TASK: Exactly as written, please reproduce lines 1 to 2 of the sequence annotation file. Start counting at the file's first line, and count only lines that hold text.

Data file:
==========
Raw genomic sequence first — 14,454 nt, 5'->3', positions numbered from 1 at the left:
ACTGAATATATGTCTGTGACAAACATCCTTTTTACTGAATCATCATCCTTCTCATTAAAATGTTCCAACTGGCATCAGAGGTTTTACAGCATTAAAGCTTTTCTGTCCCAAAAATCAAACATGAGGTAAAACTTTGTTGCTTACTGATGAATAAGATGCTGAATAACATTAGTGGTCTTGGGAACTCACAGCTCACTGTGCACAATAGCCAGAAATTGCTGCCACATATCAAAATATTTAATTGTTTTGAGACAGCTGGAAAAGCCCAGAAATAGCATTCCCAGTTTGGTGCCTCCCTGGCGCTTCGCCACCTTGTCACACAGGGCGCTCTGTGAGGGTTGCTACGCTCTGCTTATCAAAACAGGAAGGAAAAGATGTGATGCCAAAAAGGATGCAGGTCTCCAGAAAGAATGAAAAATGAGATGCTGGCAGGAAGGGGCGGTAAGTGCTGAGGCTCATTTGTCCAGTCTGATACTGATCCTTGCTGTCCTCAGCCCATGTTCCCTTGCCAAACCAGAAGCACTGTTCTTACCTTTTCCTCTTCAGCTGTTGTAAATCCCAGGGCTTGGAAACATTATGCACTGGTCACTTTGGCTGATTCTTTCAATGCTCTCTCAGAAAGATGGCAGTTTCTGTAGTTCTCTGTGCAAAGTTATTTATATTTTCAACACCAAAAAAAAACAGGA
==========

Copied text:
Raw genomic sequence first — 14,454 nt, 5'->3', positions numbered from 1 at the left:
ACTGAATATATGTCTGTGACAAACATCCTTTTTACTGAATCATCATCCTTCTCATTAAAATGTTCCAACTGGCATCAGAGGTTTTACAGCATTAAAGCTTTTCTGTCCCAAAAATCAAACATGAGGTAAAACTTTGTTGCTTACTGATGAATAAGATGCTGAATAACATTAGTGGTCTTGGGAACTCACAGCTCACTGTGCACAATAGCCAGAAATTGCTGCCACATATCAAAATATTTAATTGTTTTGAGACAGCTGGAAAAGCCCAGAAATAGCATTCCCAGTTTGGTGCCTCCCTGGCGCTTCGCCACCTTGTCACACAGGGCGCTCTGTGAGGGTTGCTACGCTCTGCTTATCAAAACAGGAAGGAAAAGATGTGATGCCAAAAAGGATGCAGGTCTCCAGAAAGAATGAAAAATGAGATGCTGGCAGGAAGGGGCGGTAAGTGCTGAGGCTCATTTGTCCAGTCTGATACTGATCCTTGCTGTCCTCAGCCCATGTTCCCTTGCCAAACCAGAAGCACTGTTCTTACCTTTTCCTCTTCAGCTGTTGTAAATCCCAGGGCTTGGAAACATTATGCACTGGTCACTTTGGCTGATTCTTTCAATGCTCTCTCAGAAAGATGGCAGTTTCTGTAGTTCTCTGTGCAAAGTTATTTATATTTTCAACACCAAAAAAAAACAGGA